EU governments are inching towards agreement on a gas price cap but even as energy ministers arrive in Brussels to discuss it today there are only dim glimmers of hope for a deal, writes Alice Hancock in Brussels.
The so-called market correction mechanism, proposed by the European Commission last month, was designed to put a ceiling on gas prices when they reached a level that was considered “excessive”. In the commission’s mind this was when prices on the European benchmark index hit €275 per megawatt hour for 10 days and were €58 per MWh above global liquefied natural gas prices.
Member states have been steadily bringing that number down and cutting the number of days as they attempt to negotiate a compromise that will satisfy a contingent of around 15 countries in favour of a cap and a hardline of mostly northern European countries, including the Netherlands and Germany, which are vehemently against.
The latest proposal suggests a cap at €220 per MWh for five days — a difference of €35 per MWh to the LNG price — a widening of the number of references used to monitor LNG prices and a near-rewrite of the mechanism used to suspend and review the cap.
“Member states are moving very reluctantly,” a senior EU diplomat said. “Where the two opposing camps are coming from, they are coming from two different worlds.”
With freezing temperatures across the continent this week, ministers are finding themselves under increasing pressure and not just from citizens to reach an accord.
Commission president Ursula von der Leyen said yesterday that “a lot of work has been done, the technicalities are set, so what we need now is agreement on what kind of price cap . . . I very much hope we will come to a conclusion within the next days”.
Meanwhile the Intercontinental Exchange revised its warning about a price cap, saying that gas traders would be forced to find another $47bn in margin payments, double current levels, if the revised cap was approved.
Two other proposals that would help ease the critical energy situation — an agreement for member states to combine forces to buy gas and another to speed up the permitting procedure for renewable power — are being held until an agreement can be reached on the elusive price cap.
Von der Leyen noted that there was “drastically increasing” interest in the joint purchasing platform and repeated that she hoped a deal would be reached “in the coming days”.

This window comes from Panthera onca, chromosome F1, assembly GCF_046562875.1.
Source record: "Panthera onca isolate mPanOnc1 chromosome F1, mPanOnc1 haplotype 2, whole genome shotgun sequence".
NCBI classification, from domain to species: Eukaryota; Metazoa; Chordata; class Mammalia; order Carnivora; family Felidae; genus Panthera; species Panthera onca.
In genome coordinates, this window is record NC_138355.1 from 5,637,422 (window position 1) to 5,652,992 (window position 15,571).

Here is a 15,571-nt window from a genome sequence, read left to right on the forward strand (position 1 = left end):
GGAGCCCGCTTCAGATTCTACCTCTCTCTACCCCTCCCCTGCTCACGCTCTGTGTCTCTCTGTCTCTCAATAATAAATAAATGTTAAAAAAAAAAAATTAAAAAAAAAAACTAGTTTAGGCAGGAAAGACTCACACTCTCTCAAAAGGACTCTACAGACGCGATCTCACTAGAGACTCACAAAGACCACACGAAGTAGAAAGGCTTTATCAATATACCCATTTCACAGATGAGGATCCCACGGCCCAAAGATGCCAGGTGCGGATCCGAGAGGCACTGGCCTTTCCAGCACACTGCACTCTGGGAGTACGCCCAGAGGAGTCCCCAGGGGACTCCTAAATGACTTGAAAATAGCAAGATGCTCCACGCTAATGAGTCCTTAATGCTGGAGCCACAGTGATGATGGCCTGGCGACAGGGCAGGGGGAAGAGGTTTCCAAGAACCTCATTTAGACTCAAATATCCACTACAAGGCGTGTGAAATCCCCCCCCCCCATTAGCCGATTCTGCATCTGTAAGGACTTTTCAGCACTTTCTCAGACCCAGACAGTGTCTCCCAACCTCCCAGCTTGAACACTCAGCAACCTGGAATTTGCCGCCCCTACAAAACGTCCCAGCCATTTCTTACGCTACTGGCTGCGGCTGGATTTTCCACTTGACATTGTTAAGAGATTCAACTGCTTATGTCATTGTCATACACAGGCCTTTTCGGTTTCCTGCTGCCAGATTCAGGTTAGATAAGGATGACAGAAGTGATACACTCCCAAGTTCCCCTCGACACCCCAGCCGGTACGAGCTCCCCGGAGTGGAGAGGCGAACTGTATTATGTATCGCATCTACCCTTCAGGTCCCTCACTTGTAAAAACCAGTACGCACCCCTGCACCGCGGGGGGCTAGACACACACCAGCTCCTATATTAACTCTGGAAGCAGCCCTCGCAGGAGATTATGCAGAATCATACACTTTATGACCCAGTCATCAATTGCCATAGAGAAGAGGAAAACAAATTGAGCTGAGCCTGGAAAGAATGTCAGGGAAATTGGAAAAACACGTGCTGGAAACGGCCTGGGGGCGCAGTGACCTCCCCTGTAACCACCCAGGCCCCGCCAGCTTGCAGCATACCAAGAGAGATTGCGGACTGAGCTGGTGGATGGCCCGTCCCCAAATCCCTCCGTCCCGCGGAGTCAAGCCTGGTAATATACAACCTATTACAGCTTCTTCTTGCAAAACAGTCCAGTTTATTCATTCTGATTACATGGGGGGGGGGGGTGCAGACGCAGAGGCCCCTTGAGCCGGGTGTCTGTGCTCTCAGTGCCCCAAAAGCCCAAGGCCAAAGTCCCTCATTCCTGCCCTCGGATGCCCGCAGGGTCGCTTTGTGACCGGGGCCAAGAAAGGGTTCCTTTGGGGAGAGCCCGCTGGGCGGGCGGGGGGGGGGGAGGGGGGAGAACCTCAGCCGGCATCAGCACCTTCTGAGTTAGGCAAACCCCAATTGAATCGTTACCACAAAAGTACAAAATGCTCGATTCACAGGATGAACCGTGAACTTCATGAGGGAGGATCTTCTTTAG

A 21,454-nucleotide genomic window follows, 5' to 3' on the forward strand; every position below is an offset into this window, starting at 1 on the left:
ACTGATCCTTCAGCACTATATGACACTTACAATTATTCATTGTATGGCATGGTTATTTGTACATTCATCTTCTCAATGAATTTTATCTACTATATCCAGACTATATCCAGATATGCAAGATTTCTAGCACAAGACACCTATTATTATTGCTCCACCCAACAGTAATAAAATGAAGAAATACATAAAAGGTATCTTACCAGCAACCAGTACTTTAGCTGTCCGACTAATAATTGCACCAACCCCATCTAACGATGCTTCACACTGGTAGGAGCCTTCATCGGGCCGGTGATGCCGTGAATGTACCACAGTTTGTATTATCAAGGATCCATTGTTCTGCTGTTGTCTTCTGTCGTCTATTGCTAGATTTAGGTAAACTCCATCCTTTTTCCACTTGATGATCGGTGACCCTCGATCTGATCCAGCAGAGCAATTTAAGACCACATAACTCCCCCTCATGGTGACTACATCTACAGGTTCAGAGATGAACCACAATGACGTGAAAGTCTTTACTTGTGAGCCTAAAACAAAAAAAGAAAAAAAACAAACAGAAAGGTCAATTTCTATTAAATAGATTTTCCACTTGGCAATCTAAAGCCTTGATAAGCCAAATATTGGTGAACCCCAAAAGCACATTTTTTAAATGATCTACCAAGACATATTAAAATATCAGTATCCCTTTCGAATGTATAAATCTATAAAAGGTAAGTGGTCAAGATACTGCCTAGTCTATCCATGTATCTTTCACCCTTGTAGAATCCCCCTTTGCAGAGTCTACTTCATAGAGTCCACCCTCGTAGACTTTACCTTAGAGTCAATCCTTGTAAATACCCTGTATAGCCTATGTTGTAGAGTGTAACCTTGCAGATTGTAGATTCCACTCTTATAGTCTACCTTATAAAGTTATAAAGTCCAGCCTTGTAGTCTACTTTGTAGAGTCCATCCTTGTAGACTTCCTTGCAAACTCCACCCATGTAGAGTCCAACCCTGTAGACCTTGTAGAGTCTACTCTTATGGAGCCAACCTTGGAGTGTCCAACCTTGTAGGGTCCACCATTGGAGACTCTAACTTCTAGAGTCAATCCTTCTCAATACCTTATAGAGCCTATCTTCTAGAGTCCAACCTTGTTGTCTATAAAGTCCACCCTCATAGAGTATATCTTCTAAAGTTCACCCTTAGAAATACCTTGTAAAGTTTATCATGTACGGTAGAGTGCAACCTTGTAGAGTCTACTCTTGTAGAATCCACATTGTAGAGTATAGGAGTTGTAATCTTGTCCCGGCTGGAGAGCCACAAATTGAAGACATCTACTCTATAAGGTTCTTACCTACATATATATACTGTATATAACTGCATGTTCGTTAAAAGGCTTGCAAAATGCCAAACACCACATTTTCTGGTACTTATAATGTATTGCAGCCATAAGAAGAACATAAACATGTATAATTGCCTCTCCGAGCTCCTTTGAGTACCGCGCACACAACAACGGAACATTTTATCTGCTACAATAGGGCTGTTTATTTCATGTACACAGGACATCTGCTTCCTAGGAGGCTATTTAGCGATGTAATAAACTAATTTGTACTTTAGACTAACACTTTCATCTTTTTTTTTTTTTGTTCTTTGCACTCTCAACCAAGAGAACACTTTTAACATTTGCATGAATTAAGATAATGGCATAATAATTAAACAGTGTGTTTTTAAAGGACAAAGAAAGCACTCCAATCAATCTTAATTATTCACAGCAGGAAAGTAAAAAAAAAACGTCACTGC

But despite nudges from the commission, diplomats were not enthusiastic about progress at a last-ditch meeting of EU ambassadors, who have already met for more than 20 hours on the topic since Wednesday.
One senior EU diplomat said tentatively that “a landing zone is beginning to form”, but another disputed this saying there were still “incompatible expectations as to what this thing is going to do [and] when that is the case it is very very difficult to reconcile incompatible expectations”.
If ministers cannot agree today, the issue could get bumped up to leaders when they meet in Brussels on Thursday.
Given the technicality of the proposal, diplomats are trying to avoid this at all costs. But with the International Energy Agency warning of a 30bn cubic metre shortfall in EU gas supply next year and amid fears of similar price spikes to those witnessed by the bloc in the summer as a result, every meeting between member states on the subject will count.
What to watch today
EU energy ministers and separately EU affairs ministers meet in Brussels
France hosts an international conference to address Ukraine’s needs for the winter
Crisis mode: Guy Chazan in Berlin is looking back at a year of coalition government under Olaf Scholz and how they had to put aside their lofty ambitions following Russia’s invasion of Ukraine, rising inflation and scarce energy supplies.
EU sanctions tsar: David O’Sullivan, a former EU ambassador to the US, will be appointed sanctions envoy from January, as the bloc seeks to push for tighter enforcement of its penalties in countries including Turkey and crack down on circumvention of its measures against Russia.
Britain after Brexit — Keep up to date with the latest developments as the UK economy adjusts to life outside the EU. Sign up here
Trade Secrets — A must-read on the changing face of international trade and globalisation. Sign up here
Are you enjoying Europe Express? /em> to have it delivered straight to your inbox every workday at 7am CET and on Saturdays at noon CET. Do tell us what you think, we love to hear from you: firstname.lastname@example.org. Keep up with the latest European stories @FT Europe